Travelpro Crew 5 Luggage Review
In September, 2004, I packed the Crew 5 22" Expandable Rollaboard Suiter for a week-long trip to Stockholm, Sweden. The interior compartments and dividers were a great convenience--especially on the return trip, when I could store press kits, magazines, etc. in a zippered compartment inside the lid and separate my clean clothes from dirty laundry.
The Crew 5 was unscathed after two multi-leg transatlantic flights, and the bag's contents stayed dry on my rainy-day walk from the Hotel Diplomat to the Tunnelbana in Stockholm. Just as important, the 22" bag's modest external dimensions made it easy to use on public transportation (subway, light rail, and buses) at both ends of my journey.
My favorite feature was the snap-out toilet kit/suitcase divider, which has multiple compartments and a hanger hook for the bathroom door.
The suitcase's slight inward tilt when parked took a little getting used to, but I quickly grasped the benefits of the design: better balance with a fully packed suitcase, and no lurch or sudden weight shift when moving forward from the parked position.
A couple of weeks later, I took the Crew 5 along on a three-day trip to New York. It handled well on the escalators at Newark Airport and Penn Station, it was compact enough to fit on the narrow luggage racks of New Jersey Transit trains between the airport and Manhattan, and it was easy to lug on and off two city buses when I got home.
Memo to myself: Memorize the locations of all internal compartments! (I thought I'd left a necktie at Manhattan's Hotel Pennsylvania until I thought to check the zippered pocket in the bottom of the suitcase two weeks after my trip.)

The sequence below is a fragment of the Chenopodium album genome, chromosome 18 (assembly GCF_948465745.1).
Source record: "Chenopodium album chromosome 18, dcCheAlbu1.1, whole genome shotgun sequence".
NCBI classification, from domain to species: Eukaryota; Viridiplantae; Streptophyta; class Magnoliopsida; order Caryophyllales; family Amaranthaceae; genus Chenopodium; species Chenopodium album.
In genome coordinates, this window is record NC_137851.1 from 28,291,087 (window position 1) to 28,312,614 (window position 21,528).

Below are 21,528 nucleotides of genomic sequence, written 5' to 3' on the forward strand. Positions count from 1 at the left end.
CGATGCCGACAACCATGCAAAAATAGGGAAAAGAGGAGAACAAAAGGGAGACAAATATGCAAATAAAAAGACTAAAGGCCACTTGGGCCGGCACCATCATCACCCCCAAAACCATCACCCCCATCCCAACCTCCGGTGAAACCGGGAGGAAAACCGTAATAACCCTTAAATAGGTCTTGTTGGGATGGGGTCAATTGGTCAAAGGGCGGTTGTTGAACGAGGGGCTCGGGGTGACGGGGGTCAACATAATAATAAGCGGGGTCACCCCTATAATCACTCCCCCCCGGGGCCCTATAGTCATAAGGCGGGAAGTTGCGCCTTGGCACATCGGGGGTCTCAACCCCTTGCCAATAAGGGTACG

At the end of October, I took the Crew 5 to Venice for a cruise aboard Peter Deilmann's riverboat Casanova. Normally I'd take a 24" bag on a cruise, but the 22" Crew 5 had room for a heavy tweed sports jacket, several pairs of trousers, and all the other clothing that I needed, as long as I washed my drip-dry items on board.
I packed a folding bag to hold the anniversary, birthday, and Christmas gifts that I planned to buy in Venice, but in the end I didn't need it. Instead, I unzipped the Crew 5's expansion compartment and was able to pack everything in the bag after removing my bulky Harris Tweed jacket.
The 22" Crew 5's relatively compact size (even when expanded) made it convenient for hauling over bridges, riding on the vaporetto, and lifting onto on the Alilaguna airport boat and the Marco Polo airport shuttle bus at the end of my journey. The bag also handled well on paving stones, and I had to wrestle with it only once: when the overstuffed (and heavy) bag began wobbling from side to side after I bounced it too energetically down the ramp of a vaporetto platform.
June, 2010: The Crew 5 has now survived nearly six years of multi-leg international and domestic flights. I haven't babied it, either: I always check the bag, so it's received its share of abuse from airport baggage handlers and carousels--and on trips home, it's usually expanded and packed with books, press kits, tourist literature, chocolate bars, Scottish oatcakes, and other dead weight. (I've also lent the Crew 5 to my children for their domestic and overseas trips.)
September, 2014: I'm still using the Crew 5 rollaboard, and it continues to works perfectly after 10 years.
Packing for Europe
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